Behold, as Sarah Palin takes to the Washington Post to deride cap-and-trade legislation without even once mentioning “climate change,” the more politic and civil cousin of “global warming.” As Kate Sheppard says, “this op-ed is just bad enough to make me wonder if Palin may have written it herself.” Indeed. Palin predictably opens with with the simultaneously ironic and sadly accurate attack on the media, who in her view, spends too much time covering her press conferences and not enough time addressing the policy issues of our day. And true enough! But unfortunately, the wheels fall off shortly thereafter.

At first I was going to do a “quote by quote” rebuttal of the Palin’s assertions, but instead I’ll just post the requisite links so you don’t risk brain damage from reading the op-ed itself.

  1. EPA projected GDP with Waxman-Markey
  2. Cost estimates from the CBO
  3. The minimal effect of expanded off-shore drilling

You’ll note there are only three links, and none of them go to studies showing the costs — both human and economic — that global warming will cause. That, of course, is because Palin doesn’t address the notion that climate change is harming the planet. After all, it’s much easier to win an argument that’s literally one-sided — who can blame her? What’s remarkable though, is Palin’s ability to generate complete nonsense even without conceding climate change is a problem. It’s pretty impressive:

American prosperity has always been driven by the steady supply of abundant, affordable energy. Particularly in Alaska, we understand the inherent link between energy and prosperity, energy and opportunity, and energy and security. Consequently, many of us in this huge, energy-rich state recognize that the president’s cap-and-trade energy tax would adversely affect every aspect of the U.S. economy.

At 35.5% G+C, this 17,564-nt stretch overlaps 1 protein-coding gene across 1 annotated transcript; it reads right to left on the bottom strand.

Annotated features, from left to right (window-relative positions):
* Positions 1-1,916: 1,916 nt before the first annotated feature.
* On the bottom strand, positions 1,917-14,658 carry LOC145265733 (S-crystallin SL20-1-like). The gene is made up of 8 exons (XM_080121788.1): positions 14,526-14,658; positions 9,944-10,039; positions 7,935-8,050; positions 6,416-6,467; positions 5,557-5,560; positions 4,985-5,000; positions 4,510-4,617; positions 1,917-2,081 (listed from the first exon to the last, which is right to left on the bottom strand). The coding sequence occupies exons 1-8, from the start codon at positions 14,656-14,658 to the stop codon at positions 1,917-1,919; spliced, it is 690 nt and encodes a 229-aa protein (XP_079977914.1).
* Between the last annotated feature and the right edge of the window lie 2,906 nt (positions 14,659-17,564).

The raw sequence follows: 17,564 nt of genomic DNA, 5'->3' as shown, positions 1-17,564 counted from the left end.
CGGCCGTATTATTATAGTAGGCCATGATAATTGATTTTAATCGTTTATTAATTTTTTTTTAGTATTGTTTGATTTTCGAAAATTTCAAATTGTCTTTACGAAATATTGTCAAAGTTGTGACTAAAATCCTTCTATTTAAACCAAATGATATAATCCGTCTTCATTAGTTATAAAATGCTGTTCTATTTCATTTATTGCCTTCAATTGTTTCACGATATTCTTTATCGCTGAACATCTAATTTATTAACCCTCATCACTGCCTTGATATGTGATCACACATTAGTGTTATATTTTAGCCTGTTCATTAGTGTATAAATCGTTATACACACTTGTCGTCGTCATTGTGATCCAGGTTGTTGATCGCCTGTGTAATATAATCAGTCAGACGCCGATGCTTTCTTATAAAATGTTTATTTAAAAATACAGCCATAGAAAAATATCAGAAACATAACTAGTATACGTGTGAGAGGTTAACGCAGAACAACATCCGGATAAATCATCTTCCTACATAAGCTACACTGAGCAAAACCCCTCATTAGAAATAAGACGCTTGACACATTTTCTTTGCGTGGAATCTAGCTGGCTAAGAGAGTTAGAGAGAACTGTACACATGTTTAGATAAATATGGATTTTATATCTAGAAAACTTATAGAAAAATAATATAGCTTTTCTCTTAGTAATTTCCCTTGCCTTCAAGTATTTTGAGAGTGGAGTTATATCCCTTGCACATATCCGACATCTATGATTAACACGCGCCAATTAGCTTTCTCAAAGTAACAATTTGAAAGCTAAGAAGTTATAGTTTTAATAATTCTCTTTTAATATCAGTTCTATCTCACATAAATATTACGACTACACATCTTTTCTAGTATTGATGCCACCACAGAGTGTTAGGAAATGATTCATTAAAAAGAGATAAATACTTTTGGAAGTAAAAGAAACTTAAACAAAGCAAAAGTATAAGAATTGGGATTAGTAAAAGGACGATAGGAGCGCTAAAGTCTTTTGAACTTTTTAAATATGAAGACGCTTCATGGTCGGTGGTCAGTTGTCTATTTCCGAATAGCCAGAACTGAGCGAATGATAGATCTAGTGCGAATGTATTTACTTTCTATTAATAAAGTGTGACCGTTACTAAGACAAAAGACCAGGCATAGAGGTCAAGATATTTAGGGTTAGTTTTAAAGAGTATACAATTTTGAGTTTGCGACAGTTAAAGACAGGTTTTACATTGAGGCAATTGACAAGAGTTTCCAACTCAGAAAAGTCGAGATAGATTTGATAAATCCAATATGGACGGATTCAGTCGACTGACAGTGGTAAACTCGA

For the sake of argument, let’s allow the first point, that American prosperity has always been driven by a steady supply of abundandt, affordable energy. Anyway, I’d really like to hear Palin explain why there is an “inherent” link between energy and security. Let’s say, for example, that the entire world recevied its energy from the sun. If this were the case, then no nation would have a competitive advantage when it came to powering their societies, and thus would have no need to benefit from another nation’s expense. Thus, the link between energy and security is not “inherent.” What Palin means, however, is that there is an inherent link between limited, valuable resources and security. To Palin, this “consequently” (?) proves that a cap-and-trade plan would adversely affect the economy, but what it actually demonstrates is the need to move away from limited, valuable resources. Palin’s solution to this problem, it seems, is to rely more heavily on limited, valuable resources.